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U.S. Securities and Exchange Commission

U.S. SECURITIES AND EXCHANGE COMMISSION

Litigation Release No. 16484 / March 24, 2000

SECURITIES AND EXCHANGE COMMISSION v. eCONNECT AND THOMAS S. HUGHES, Civil Action No. CV 00 02959 AHM (C.D. Cal.)

The Securities and Exchange Commission ("Commission") announced that on March 24, 2000, the Honorable Margaret M. Morrow, United States District Judge for the Central District of California, issued a temporary restraining order prohibiting eConnect, a publicly traded corporation, and its president, Thomas S. Hughes ("Hughes"), from committing violations of the antifraud provisions of the federal securities laws. Hughes and eConnect consented to the temporary restraining order, which will expire after sixty days at or before which time the Court will hear the Commission's request for a preliminary injunction.

The Commission's complaint, filed on March 23, alleges that since February 28, 2000, eConnect has issued false and misleading press releases claiming: (1) eConnect and its joint venture partner had a unique licensing arrangement with PalmPilot; and (2) a subsidiary of eConnect had a strategic alliance with a brokerage firm concerning a system that would permit cash transactions over the Internet. In fact, eConnect has no licensing arrangement whatsoever with Palm, Inc., and the "strategic alliance" is no more than a letter of intent between a brokerage and a joint venture partner of eConnect. The complaint further alleges that the fraudulent press releases, which were disseminated through a wire service as well as by postings on internet bulletin boards, caused a dramatic rise in the price of eConnect stock from $1.39 on February 28 to a high of $21.88 on March 9, 2000, on heavy trading volume. The Commission suspended trading in eConnect's stock on March 13. The complaint alleges that despite the trading suspension and the Commission's related investigation, eConnect and Hughes continued to issue false and misleading statements concerning eConnect's business opportunities.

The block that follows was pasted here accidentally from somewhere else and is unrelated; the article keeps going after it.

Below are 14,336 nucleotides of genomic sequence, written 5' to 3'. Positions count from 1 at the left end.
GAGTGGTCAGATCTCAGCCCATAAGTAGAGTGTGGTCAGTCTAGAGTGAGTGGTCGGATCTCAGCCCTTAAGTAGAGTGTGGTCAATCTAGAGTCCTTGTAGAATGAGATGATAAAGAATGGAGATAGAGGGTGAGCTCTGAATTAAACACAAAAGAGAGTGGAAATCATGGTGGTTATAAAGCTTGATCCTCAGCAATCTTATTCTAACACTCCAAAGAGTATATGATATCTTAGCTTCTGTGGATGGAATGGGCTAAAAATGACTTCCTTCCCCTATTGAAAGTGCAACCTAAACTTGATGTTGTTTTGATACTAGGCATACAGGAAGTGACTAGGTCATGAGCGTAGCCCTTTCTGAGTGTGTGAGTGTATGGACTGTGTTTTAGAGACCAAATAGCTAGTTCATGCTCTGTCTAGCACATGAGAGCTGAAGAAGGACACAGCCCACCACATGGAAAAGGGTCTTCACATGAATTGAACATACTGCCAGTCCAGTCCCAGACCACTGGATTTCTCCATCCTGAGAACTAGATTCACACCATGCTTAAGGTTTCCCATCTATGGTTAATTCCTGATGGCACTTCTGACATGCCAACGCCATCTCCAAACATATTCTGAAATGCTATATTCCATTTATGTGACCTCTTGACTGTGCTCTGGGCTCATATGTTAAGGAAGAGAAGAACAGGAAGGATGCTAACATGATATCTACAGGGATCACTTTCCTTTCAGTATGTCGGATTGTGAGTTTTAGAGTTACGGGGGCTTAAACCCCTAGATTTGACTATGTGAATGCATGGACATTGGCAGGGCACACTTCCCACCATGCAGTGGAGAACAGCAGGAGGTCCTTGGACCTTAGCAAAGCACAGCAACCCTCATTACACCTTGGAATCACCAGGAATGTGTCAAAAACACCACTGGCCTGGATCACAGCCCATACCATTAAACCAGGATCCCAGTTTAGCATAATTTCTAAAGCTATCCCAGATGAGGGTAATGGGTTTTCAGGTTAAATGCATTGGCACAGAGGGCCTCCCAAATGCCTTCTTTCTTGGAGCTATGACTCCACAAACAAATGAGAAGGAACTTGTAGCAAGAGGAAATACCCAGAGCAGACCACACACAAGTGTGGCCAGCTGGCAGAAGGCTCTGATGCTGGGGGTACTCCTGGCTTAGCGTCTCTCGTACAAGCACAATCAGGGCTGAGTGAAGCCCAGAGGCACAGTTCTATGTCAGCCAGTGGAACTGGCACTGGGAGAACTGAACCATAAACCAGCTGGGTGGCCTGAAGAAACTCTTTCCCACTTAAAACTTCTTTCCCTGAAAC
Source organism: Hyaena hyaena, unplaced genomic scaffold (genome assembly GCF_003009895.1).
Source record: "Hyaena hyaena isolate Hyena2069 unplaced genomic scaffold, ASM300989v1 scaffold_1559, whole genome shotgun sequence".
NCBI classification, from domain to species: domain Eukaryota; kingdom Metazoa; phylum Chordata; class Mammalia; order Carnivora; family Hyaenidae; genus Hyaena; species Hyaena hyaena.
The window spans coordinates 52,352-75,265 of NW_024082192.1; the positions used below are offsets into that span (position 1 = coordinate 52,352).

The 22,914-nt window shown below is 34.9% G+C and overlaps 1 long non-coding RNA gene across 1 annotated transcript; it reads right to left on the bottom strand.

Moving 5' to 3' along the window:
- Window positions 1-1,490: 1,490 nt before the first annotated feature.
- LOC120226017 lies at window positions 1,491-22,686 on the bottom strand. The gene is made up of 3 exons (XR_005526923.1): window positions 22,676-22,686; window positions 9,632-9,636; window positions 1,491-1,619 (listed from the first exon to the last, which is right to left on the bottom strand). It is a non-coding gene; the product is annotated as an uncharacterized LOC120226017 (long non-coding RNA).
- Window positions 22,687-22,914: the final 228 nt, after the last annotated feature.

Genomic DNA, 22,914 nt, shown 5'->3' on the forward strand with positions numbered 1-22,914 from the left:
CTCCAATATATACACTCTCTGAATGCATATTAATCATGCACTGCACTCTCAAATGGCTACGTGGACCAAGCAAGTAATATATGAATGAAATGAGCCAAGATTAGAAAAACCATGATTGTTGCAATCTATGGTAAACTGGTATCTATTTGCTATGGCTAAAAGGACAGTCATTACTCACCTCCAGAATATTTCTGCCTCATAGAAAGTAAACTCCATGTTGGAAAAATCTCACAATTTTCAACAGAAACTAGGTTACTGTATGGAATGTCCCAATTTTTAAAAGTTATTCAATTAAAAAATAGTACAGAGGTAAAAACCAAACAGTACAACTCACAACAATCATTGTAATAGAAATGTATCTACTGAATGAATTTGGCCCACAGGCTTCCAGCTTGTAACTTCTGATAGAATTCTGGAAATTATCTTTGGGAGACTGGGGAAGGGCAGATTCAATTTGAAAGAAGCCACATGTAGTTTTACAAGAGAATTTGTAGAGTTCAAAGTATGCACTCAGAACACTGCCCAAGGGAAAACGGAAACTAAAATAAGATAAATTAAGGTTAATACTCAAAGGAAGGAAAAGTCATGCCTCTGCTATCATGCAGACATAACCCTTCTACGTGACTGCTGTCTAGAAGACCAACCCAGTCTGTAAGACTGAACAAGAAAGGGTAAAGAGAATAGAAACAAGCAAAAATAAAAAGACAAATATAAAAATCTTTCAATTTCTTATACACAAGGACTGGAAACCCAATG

The Commission obtained an order temporarily restraining eConnect and Hughes committed from committing securities fraud in violation of Section 10(b) of the Securities Exchange Act of 1934 ("Exchange Act") and Rule 10b-5 thereunder. In addition to the interim relief granted today, the Commission seeks a final judgment against eConnect and Hughes enjoining them from future violations of Section 10(b) of the Exchange Act and Rule 10b-5 thereunder and assessing civil penalties against them.

http://www.sec.gov/litigation/litreleases/lr16484.htm

Modified:03/24/2000